A very wise mentor once told me that the difference of a degree in variance from a bearing was all dependent on the distance walked from our point of origin towards our destination without confirmation of our bearings. So too is our path of outcomes when we propose a major change that will affect so many different parameters down the chain of consequences as Kirk, Pat, and Mark have mentioned. I believe that we need to thoroughly over-think this decision, as it has the capability to change every facet of how we fight and win conflicts, and also the physical and emotional toll that winning (or losing) takes on our combatants? I wonder how many more injuries we would see if we switched to a 6xmm projectile and kept the same combat load irrespective of the aggregate weight of the new rounds. How about how our logistical footprint would change if for some reason the barrels of our new ‘wonder weapon” required a different composition of metals to retain an adequate barrel life comparable to our current 5.56 or 7.62 platforms- some of which the United States did not have in adequate stockpiles to ensure prolonged production of said barrels in an all-out war? How would this change the dollars and cents equations that are a very real factor when factoring in our ability to fight and win conflicts? Does anyone think that this rationale focuses too much on minutiae?

        IV: What happens when we need to fight a substantially different/evolving threat – can we pivot hard enough/fast enough?:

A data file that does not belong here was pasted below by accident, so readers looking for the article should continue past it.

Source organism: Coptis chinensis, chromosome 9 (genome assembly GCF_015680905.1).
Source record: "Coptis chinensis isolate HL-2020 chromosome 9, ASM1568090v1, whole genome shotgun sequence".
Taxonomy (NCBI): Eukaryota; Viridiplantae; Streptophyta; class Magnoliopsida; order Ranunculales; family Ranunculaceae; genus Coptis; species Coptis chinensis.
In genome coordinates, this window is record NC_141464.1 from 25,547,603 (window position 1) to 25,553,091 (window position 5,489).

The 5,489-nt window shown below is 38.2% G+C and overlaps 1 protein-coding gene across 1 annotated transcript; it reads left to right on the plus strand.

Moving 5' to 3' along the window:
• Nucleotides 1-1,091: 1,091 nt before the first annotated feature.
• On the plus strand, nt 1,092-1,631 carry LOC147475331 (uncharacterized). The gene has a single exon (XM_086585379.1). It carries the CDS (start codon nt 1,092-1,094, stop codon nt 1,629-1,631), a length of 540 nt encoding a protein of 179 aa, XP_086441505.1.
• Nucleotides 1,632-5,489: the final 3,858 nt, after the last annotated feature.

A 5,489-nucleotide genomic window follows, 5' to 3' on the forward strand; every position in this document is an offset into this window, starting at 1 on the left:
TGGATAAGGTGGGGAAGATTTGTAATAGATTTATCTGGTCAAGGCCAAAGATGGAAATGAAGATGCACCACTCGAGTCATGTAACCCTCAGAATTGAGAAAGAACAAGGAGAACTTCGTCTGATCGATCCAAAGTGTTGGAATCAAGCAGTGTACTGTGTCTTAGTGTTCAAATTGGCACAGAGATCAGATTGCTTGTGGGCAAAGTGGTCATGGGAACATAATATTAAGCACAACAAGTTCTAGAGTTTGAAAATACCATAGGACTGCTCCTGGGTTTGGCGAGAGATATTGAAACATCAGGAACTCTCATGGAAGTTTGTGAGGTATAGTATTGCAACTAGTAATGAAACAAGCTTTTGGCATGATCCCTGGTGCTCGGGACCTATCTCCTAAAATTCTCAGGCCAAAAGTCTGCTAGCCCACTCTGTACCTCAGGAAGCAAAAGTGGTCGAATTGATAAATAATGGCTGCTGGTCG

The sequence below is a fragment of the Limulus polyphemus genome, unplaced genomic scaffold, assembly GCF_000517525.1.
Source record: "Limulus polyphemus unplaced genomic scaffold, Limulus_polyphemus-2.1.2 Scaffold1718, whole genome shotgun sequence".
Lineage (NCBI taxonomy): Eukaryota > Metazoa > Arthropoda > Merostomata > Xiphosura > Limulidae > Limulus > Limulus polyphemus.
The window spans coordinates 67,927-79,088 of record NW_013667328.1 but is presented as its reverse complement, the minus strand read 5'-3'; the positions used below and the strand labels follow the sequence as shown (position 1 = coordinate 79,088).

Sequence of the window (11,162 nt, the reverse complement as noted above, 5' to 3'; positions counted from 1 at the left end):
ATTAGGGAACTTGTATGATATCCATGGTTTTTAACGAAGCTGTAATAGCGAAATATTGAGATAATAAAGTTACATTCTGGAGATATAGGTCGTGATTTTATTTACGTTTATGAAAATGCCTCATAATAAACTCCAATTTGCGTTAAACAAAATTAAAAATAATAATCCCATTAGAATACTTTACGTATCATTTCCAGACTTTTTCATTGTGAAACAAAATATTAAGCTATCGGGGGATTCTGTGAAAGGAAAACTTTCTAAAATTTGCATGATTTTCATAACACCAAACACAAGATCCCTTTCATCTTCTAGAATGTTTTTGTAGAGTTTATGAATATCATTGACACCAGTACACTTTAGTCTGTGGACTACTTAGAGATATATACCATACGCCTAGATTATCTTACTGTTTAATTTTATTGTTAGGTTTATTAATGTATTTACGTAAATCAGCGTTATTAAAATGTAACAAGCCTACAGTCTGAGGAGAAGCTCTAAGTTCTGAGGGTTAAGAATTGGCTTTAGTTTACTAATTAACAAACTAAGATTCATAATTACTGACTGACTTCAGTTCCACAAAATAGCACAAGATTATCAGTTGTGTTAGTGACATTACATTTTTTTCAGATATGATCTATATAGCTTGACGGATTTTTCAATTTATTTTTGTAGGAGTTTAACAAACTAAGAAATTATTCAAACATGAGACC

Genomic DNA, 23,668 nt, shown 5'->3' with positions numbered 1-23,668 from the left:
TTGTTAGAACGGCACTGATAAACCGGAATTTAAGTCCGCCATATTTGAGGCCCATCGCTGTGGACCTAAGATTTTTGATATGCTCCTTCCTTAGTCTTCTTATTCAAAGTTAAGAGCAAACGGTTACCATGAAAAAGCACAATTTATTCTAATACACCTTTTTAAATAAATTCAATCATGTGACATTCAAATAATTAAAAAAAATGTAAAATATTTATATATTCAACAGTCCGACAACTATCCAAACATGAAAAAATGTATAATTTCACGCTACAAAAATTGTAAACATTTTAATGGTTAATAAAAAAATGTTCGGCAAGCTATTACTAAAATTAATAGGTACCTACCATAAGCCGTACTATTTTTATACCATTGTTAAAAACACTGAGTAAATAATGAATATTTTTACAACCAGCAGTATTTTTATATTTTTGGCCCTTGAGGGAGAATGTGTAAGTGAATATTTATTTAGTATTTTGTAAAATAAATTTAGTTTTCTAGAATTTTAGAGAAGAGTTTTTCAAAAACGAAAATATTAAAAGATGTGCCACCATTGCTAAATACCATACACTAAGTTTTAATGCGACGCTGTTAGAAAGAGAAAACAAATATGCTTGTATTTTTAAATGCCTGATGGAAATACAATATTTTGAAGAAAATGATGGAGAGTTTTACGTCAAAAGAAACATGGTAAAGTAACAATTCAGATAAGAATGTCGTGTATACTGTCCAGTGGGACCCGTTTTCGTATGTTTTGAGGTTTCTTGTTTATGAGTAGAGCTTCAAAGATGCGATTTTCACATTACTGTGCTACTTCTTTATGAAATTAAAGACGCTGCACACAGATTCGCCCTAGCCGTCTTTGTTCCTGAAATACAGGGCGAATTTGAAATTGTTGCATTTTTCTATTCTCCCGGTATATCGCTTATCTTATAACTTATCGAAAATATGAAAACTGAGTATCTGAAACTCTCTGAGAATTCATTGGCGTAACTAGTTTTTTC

This ties back points I, II, and III: once we have committed to the supply chain and the new platform and are path-dependent, what happens when invariably our requirements change because our enemies are rarely exactly what we envision them to be in our tabletop games, and they generally don’t want to die easily. They will use any and every ability they have to adapt and overcome, that’s a reality of unconstrained human nature. This is a massive doctrinal issue for us, and there will be setbacks, but without the “better archers”, we will lose if constrained by an inability to pivot hard and fast to find, fix, and finish our enemy, while exploiting and analyzing their tactics, and then distributing our successes to create violently positive outcomes. This ties into point III well, as every outcome does affect the larger ecosystem and environment.

        V: If we are stuck eating the “shit sandwich”, how many times do we want to “chew for taste” before realizing that taste doesn’t matter, and we better eat that sandwich for nutritional value alone, or find something to make the taste more palatable, so-to-speak:

        Let’s say that everything gets implemented, and things go wrong: our magical 6xmm “wonder weapon” turns out to be a total turd, and we are stuck with it, having at that point committed an until number of billions of dollars into the infrastructure required to support our new, shiny idea dreamed up by the good-idea fairy. How long will we “chew for taste” in that we will whine and moan- or even worse, totally deny the fact that we developed a 1st generation turd- instead of acknowledging the problem and fixing it very quickly through any and every avenue available to us. This ties into all of the aforementioned points, and fortunately I am confident that there are enough smart, innovative, and persistent Americans who will realize that the faster we adapt and overcome with a “flawed” solution that is here to stay, the more lethal and effective we will be. All of this will take relentless adaptation and a different mindset than what we hold currently on a wide-scale basis, in my opinion.

        In any case, I wonder what will be said at AUSA next week related to this particular topic… the only only guarantee is that there will be a number of differing opinions, and I’ll gladly buy the first round to begin that conversation if it leads to any solution that allows us to accomplish our mission that much better.

        • Kirk says: